Women's Wellness Series: The facts about Cleanses and Detox Programs

Posted by Angie Quehl on Oct 15, 2010 1:50:00 PM

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Cleanses and detoxes come in many shapes and forms. Whether strict water or juice fast or dietary modification with the addition of supportive herbs and nutrients for a period of time, the ultimate goal of a detox or cleanse is the same: reduce what’s coming in and increase what’s going out of the body to decrease the body’s overall “toxic load.”

The body has four primary routes through which it can eliminate waste products: the gastrointestinal (GI) tract, the kidneys and bladder, the skin, and the lungs. Any time one or more of these pathways of elimination is not functioning well, the other pathways have to take up the slack or the body has to figure out how to store its toxic load in the least harmful way possible. When these situations arise, we often find the beginnings of illness. Many commercially available cleanse programs focus on the liver and the gastrointestinal tract, which are critical to the proper removal of waste and toxins from the body. Addressing the GI system is important, given the prevalence of processed foods, refined carbohydrates, and foods devoid of any real nutrition in our society, however, it is only one part of a larger picture and all of the body’s routes of elimination need to be supported and addressed.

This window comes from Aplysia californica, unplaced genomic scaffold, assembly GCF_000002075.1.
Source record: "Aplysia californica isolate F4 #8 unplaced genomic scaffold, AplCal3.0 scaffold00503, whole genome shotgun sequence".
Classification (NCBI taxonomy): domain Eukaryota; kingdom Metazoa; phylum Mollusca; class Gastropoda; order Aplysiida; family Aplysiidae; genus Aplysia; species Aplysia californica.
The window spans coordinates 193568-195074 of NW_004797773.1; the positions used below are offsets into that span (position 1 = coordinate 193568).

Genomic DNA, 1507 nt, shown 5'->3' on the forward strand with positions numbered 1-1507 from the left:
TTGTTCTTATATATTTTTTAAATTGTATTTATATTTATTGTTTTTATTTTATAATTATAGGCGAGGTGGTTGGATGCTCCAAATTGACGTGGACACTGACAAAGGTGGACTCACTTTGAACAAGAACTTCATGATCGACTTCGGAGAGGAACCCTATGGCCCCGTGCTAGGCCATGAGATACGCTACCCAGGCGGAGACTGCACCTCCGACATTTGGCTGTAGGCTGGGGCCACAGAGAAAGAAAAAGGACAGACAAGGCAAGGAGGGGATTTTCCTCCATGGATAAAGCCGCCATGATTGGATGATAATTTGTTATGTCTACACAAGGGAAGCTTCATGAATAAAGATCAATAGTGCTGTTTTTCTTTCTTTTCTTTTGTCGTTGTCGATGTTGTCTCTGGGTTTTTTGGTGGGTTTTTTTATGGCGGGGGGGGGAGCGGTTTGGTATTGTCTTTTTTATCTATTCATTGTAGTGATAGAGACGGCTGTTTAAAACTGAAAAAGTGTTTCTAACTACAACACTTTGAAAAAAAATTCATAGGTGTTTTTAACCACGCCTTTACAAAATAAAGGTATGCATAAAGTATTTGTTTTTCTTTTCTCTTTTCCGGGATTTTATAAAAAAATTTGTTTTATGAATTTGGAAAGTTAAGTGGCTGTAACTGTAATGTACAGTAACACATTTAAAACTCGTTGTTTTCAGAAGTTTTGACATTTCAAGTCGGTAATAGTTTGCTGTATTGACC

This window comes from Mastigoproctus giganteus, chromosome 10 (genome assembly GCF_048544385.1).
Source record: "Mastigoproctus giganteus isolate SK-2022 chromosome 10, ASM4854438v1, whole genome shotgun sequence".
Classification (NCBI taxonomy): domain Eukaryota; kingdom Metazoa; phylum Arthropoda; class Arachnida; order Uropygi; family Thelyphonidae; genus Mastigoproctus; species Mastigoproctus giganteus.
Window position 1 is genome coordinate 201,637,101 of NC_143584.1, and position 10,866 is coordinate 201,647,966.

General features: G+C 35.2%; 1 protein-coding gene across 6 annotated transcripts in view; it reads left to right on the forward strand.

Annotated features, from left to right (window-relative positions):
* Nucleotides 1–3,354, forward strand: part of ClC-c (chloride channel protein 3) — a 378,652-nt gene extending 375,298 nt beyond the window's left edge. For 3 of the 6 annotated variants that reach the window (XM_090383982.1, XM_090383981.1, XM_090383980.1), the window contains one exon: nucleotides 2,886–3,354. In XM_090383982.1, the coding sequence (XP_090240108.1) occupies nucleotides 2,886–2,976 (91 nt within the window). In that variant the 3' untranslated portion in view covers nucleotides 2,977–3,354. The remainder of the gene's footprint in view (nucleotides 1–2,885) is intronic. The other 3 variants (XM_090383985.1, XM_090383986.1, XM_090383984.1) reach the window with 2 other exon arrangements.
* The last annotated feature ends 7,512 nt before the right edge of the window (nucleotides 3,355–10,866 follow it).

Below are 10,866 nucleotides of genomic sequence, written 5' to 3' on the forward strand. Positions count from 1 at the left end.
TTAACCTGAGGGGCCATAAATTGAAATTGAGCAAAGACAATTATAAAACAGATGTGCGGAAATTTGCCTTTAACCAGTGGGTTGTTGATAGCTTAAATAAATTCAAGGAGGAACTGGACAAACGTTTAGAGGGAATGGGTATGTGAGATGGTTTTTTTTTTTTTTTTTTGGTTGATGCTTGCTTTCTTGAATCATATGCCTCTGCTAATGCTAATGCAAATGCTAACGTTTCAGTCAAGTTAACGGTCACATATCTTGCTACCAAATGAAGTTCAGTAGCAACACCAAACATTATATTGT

Without a doubt, a detox in any form is hard work. The most difficult part of a cleanse for many people is the diet. Whether a cleanse is liquid-based or involves food, chances are it is will be a dramatic change from peoples’ typical eating habits. However, the choice of what we eat is an aspect of cleansing over which we have a lot of control and has an impact on both the “what’s coming in” and “what’s going out” parts of the detox equation. It is also the choice of what we eat that will have lasting benefits beyond the course of a cleanse. With benefits ranging from increased energy to reduced sugar cravings to weight loss, participating in a cleanse once or twice a year is a wonderful opportunity to break poor eating and lifestyle habits that we all inevitably slip into over time.


Article submitted by Dr. Lucky Bennett

Dr. Bennett will be conducting a 3-week Detox program at The Women's Club. Click here for more information.


Topics: women's health, Women's Wellness, weigh loss, fitness tips, weight loss for women, nutrition

Fat Burning Fitness For Women -- 9 ways to Kick It Up a Notch

Posted by Angie Quehl on Aug 2, 2010 3:02:00 PM


1. Warm-up before a strength training session Warming up increases blood flow to muscles by about 55%, giving you better muscle contraction. You’ll sweat earlier, which helps to regulate your body temperature. Just 5 minutes of walking or cycling will meet this requirement.


2. Vary your cardio exercises – Alternate between two or more cardiovascular activities like walking and cycling or kickboxing and step aerobics. This will help to optimally develop your cardiovascular fitness, maintain the element of fun in exercise, help you avoid over-training, as well as injury. Bottom line, you will expend more calories.